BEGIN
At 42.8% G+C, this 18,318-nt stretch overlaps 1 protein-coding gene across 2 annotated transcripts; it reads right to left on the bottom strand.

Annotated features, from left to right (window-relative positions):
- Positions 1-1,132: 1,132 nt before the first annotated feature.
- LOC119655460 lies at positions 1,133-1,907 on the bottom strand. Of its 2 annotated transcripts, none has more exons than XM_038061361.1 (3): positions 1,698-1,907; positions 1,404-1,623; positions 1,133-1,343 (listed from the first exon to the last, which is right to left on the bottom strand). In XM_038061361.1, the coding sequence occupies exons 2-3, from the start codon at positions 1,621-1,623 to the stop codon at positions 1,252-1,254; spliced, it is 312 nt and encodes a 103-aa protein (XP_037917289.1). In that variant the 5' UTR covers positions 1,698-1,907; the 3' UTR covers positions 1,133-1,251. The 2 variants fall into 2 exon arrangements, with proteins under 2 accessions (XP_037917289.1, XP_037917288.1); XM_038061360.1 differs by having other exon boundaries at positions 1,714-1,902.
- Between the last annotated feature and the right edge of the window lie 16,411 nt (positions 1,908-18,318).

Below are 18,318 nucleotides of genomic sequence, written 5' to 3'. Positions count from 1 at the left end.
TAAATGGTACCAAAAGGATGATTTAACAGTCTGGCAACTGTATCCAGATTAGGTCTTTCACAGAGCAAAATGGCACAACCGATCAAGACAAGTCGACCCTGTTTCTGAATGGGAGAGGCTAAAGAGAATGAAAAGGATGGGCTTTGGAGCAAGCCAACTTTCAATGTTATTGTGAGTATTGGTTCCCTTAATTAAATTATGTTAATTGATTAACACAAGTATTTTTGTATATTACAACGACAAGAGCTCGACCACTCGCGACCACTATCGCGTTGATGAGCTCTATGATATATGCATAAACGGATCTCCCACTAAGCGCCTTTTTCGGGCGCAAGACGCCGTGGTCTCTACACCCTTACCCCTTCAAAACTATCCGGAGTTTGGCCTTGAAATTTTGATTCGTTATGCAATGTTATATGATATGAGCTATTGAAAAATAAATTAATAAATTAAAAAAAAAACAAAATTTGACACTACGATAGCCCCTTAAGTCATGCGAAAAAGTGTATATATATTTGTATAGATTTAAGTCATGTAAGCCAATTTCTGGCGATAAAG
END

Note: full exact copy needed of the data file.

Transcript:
At 42.8% G+C, this 18,318-nt stretch overlaps 1 protein-coding gene across 2 annotated transcripts; it reads right to left on the bottom strand.

Annotated features, from left to right (window-relative positions):
- Positions 1-1,132: 1,132 nt before the first annotated feature.
- LOC119655460 lies at positions 1,133-1,907 on the bottom strand. Of its 2 annotated transcripts, none has more exons than XM_038061361.1 (3): positions 1,698-1,907; positions 1,404-1,623; positions 1,133-1,343 (listed from the first exon to the last, which is right to left on the bottom strand). In XM_038061361.1, the coding sequence occupies exons 2-3, from the start codon at positions 1,621-1,623 to the stop codon at positions 1,252-1,254; spliced, it is 312 nt and encodes a 103-aa protein (XP_037917289.1). In that variant the 5' UTR covers positions 1,698-1,907; the 3' UTR covers positions 1,133-1,251. The 2 variants fall into 2 exon arrangements, with proteins under 2 accessions (XP_037917289.1, XP_037917288.1); XM_038061360.1 differs by having other exon boundaries at positions 1,714-1,902.
- Between the last annotated feature and the right edge of the window lie 16,411 nt (positions 1,908-18,318).

Below are 18,318 nucleotides of genomic sequence, written 5' to 3'. Positions count from 1 at the left end.
TAAATGGTACCAAAAGGATGATTTAACAGTCTGGCAACTGTATCCAGATTAGGTCTTTCACAGAGCAAAATGGCACAACCGATCAAGACAAGTCGACCCTGTTTCTGAATGGGAGAGGCTAAAGAGAATGAAAAGGATGGGCTTTGGAGCAAGCCAACTTTCAATGTTATTGTGAGTATTGGTTCCCTTAATTAAATTATGTTAATTGATTAACACAAGTATTTTTGTATATTACAACGACAAGAGCTCGACCACTCGCGACCACTATCGCGTTGATGAGCTCTATGATATATGCATAAACGGATCTCCCACTAAGCGCCTTTTTCGGGCGCAAGACGCCGTGGTCTCTACACCCTTACCCCTTCAAAACTATCCGGAGTTTGGCCTTGAAATTTTGATTCGTTATGCAATGTTATATGATATGAGCTATTGAAAAATAAATTAATAAATTAAAAAAAAAACAAAATTTGACACTACGATAGCCCCTTAAGTCATGCGAAAAAGTGTATATATATTTGTATAGATTTAAGTCATGTAAGCCAATTTCTGGCGATAAAG